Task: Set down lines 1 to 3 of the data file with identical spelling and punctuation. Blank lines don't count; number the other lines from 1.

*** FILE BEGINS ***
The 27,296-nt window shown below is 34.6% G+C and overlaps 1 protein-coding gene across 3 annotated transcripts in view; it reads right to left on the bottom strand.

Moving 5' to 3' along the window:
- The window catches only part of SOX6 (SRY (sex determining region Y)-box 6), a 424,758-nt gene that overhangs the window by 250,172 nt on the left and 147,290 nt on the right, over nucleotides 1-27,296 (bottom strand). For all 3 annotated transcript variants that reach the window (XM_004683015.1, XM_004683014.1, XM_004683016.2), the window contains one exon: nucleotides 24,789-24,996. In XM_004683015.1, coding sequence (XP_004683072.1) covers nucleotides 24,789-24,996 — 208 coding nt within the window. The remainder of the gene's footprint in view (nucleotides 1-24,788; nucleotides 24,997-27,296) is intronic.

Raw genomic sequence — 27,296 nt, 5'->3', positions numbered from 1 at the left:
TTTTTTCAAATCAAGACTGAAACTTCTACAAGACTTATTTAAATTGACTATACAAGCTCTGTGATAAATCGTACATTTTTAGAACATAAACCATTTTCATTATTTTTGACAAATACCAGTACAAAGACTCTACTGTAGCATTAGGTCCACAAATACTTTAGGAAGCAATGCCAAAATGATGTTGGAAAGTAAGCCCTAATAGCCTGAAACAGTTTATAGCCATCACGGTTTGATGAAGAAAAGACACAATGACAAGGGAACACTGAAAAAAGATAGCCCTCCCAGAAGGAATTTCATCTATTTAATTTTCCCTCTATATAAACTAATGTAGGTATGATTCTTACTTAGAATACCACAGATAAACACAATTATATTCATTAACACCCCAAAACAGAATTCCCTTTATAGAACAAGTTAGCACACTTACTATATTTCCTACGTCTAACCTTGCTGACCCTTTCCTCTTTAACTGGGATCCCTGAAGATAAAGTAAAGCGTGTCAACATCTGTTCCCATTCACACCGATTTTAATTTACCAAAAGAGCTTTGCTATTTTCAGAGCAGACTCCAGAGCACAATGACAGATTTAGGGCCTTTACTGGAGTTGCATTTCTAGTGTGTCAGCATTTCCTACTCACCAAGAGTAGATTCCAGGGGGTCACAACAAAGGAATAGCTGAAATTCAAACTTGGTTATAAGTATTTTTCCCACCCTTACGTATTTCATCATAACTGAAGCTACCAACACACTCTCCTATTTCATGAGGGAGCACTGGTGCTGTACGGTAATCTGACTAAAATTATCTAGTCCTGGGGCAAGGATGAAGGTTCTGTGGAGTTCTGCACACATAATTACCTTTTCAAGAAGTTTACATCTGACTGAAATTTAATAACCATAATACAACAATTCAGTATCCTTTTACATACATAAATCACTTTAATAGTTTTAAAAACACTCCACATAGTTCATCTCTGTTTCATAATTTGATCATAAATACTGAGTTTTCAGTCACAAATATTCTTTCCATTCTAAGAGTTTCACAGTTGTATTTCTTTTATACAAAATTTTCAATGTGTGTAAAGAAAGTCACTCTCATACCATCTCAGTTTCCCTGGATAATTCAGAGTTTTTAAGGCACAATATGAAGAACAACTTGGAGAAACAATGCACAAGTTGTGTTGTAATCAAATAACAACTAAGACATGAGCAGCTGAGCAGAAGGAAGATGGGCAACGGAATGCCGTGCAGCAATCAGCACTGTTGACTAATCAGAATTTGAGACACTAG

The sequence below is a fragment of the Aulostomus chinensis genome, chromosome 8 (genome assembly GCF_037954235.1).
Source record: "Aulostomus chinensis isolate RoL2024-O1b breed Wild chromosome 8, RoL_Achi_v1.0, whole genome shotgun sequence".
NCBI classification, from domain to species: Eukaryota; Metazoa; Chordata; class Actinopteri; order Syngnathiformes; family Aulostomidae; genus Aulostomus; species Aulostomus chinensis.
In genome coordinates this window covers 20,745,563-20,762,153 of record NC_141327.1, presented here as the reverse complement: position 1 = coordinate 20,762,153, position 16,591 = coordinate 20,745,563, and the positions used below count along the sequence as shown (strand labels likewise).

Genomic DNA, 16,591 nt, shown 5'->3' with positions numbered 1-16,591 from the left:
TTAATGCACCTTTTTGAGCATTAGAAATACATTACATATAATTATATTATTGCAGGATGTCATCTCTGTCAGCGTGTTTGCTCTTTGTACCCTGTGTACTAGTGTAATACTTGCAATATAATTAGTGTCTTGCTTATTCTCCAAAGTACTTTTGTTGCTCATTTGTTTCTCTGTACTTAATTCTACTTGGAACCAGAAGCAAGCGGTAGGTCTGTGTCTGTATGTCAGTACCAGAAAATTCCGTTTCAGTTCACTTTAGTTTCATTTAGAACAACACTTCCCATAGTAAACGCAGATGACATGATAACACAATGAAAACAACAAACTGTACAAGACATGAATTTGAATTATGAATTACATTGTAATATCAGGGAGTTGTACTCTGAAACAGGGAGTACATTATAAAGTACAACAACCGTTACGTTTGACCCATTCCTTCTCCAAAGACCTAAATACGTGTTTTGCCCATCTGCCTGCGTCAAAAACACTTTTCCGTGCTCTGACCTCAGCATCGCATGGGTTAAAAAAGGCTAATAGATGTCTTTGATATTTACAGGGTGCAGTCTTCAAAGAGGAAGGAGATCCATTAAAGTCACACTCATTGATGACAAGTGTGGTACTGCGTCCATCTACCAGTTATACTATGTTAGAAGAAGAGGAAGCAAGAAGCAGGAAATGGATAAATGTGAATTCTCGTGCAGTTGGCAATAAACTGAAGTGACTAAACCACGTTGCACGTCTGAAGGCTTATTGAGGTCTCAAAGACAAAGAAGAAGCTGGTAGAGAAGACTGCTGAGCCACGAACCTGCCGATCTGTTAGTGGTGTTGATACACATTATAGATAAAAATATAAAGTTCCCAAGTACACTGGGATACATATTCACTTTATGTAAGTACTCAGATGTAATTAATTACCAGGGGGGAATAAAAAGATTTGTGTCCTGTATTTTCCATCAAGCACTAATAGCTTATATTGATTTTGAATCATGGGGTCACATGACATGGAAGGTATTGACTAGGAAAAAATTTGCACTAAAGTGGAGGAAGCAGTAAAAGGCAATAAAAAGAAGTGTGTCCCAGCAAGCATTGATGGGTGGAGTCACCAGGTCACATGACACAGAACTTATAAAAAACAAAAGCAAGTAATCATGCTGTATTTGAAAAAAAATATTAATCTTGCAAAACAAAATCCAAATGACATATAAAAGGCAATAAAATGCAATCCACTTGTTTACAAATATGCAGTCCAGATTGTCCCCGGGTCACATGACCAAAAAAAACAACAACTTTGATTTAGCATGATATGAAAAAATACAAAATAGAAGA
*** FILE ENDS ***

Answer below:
The 27,296-nt window shown below is 34.6% G+C and overlaps 1 protein-coding gene across 3 annotated transcripts in view; it reads right to left on the bottom strand.

Moving 5' to 3' along the window:
- The window catches only part of SOX6 (SRY (sex determining region Y)-box 6), a 424,758-nt gene that overhangs the window by 250,172 nt on the left and 147,290 nt on the right, over nucleotides 1-27,296 (bottom strand). For all 3 annotated transcript variants that reach the window (XM_004683015.1, XM_004683014.1, XM_004683016.2), the window contains one exon: nucleotides 24,789-24,996. In XM_004683015.1, coding sequence (XP_004683072.1) covers nucleotides 24,789-24,996 — 208 coding nt within the window. The remainder of the gene's footprint in view (nucleotides 1-24,788; nucleotides 24,997-27,296) is intronic.